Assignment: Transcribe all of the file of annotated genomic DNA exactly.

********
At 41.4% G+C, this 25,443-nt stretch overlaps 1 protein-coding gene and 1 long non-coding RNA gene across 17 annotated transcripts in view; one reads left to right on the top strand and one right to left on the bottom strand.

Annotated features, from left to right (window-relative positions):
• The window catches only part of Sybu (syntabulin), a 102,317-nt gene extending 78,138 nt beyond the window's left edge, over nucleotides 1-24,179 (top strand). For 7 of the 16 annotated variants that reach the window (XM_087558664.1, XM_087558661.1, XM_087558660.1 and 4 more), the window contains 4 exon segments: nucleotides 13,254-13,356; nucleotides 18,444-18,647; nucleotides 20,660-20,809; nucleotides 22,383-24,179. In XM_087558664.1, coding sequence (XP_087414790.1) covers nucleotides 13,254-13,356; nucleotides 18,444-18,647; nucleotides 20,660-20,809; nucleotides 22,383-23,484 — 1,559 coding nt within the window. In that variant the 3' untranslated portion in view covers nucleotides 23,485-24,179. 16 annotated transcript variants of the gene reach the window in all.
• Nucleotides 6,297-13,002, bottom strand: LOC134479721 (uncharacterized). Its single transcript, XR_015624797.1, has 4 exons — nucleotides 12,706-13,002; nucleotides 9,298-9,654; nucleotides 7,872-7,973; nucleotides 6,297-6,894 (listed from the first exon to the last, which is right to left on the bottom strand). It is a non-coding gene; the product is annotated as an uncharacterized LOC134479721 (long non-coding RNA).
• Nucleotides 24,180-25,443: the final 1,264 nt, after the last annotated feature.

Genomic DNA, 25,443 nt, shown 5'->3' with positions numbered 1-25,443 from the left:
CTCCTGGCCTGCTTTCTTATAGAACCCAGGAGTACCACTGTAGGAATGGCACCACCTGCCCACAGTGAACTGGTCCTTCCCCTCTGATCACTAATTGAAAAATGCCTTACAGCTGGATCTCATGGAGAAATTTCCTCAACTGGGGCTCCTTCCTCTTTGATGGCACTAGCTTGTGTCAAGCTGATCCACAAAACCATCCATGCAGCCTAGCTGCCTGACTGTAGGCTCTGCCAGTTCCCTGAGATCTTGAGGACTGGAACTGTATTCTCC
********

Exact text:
At 41.4% G+C, this 25,443-nt stretch overlaps 1 protein-coding gene and 1 long non-coding RNA gene across 17 annotated transcripts in view; one reads left to right on the top strand and one right to left on the bottom strand.

Annotated features, from left to right (window-relative positions):
• The window catches only part of Sybu (syntabulin), a 102,317-nt gene extending 78,138 nt beyond the window's left edge, over nucleotides 1-24,179 (top strand). For 7 of the 16 annotated variants that reach the window (XM_087558664.1, XM_087558661.1, XM_087558660.1 and 4 more), the window contains 4 exon segments: nucleotides 13,254-13,356; nucleotides 18,444-18,647; nucleotides 20,660-20,809; nucleotides 22,383-24,179. In XM_087558664.1, coding sequence (XP_087414790.1) covers nucleotides 13,254-13,356; nucleotides 18,444-18,647; nucleotides 20,660-20,809; nucleotides 22,383-23,484 — 1,559 coding nt within the window. In that variant the 3' untranslated portion in view covers nucleotides 23,485-24,179. 16 annotated transcript variants of the gene reach the window in all.
• Nucleotides 6,297-13,002, bottom strand: LOC134479721 (uncharacterized). Its single transcript, XR_015624797.1, has 4 exons — nucleotides 12,706-13,002; nucleotides 9,298-9,654; nucleotides 7,872-7,973; nucleotides 6,297-6,894 (listed from the first exon to the last, which is right to left on the bottom strand). It is a non-coding gene; the product is annotated as an uncharacterized LOC134479721 (long non-coding RNA).
• Nucleotides 24,180-25,443: the final 1,264 nt, after the last annotated feature.

Genomic DNA, 25,443 nt, shown 5'->3' with positions numbered 1-25,443 from the left:
CTCCTGGCCTGCTTTCTTATAGAACCCAGGAGTACCACTGTAGGAATGGCACCACCTGCCCACAGTGAACTGGTCCTTCCCCTCTGATCACTAATTGAAAAATGCCTTACAGCTGGATCTCATGGAGAAATTTCCTCAACTGGGGCTCCTTCCTCTTTGATGGCACTAGCTTGTGTCAAGCTGATCCACAAAACCATCCATGCAGCCTAGCTGCCTGACTGTAGGCTCTGCCAGTTCCCTGAGATCTTGAGGACTGGAACTGTATTCTCC